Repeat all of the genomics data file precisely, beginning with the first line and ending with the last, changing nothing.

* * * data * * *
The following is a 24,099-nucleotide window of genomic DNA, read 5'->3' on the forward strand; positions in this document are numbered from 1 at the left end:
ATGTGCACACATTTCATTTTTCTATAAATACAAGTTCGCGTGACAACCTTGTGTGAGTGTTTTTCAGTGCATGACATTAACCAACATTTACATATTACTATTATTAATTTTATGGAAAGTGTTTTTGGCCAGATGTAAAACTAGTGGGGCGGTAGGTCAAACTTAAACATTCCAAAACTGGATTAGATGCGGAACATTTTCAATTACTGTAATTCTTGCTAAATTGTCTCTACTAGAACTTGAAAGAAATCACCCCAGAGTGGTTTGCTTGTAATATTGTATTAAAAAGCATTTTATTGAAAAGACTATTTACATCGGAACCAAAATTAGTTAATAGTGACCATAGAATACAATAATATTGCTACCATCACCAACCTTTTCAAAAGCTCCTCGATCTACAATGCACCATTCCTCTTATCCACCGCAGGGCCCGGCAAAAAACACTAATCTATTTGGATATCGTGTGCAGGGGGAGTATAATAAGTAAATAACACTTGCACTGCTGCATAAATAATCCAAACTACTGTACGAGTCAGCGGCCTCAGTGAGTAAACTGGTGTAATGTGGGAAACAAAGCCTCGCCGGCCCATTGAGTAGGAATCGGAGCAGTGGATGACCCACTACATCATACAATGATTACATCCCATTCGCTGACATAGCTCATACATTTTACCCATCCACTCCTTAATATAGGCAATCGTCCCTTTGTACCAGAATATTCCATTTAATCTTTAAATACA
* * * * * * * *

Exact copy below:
The following is a 24,099-nucleotide window of genomic DNA, read 5'->3' on the forward strand; positions in this document are numbered from 1 at the left end:
ATGTGCACACATTTCATTTTTCTATAAATACAAGTTCGCGTGACAACCTTGTGTGAGTGTTTTTCAGTGCATGACATTAACCAACATTTACATATTACTATTATTAATTTTATGGAAAGTGTTTTTGGCCAGATGTAAAACTAGTGGGGCGGTAGGTCAAACTTAAACATTCCAAAACTGGATTAGATGCGGAACATTTTCAATTACTGTAATTCTTGCTAAATTGTCTCTACTAGAACTTGAAAGAAATCACCCCAGAGTGGTTTGCTTGTAATATTGTATTAAAAAGCATTTTATTGAAAAGACTATTTACATCGGAACCAAAATTAGTTAATAGTGACCATAGAATACAATAATATTGCTACCATCACCAACCTTTTCAAAAGCTCCTCGATCTACAATGCACCATTCCTCTTATCCACCGCAGGGCCCGGCAAAAAACACTAATCTATTTGGATATCGTGTGCAGGGGGAGTATAATAAGTAAATAACACTTGCACTGCTGCATAAATAATCCAAACTACTGTACGAGTCAGCGGCCTCAGTGAGTAAACTGGTGTAATGTGGGAAACAAAGCCTCGCCGGCCCATTGAGTAGGAATCGGAGCAGTGGATGACCCACTACATCATACAATGATTACATCCCATTCGCTGACATAGCTCATACATTTTACCCATCCACTCCTTAATATAGGCAATCGTCCCTTTGTACCAGAATATTCCATTTAATCTTTAAATACA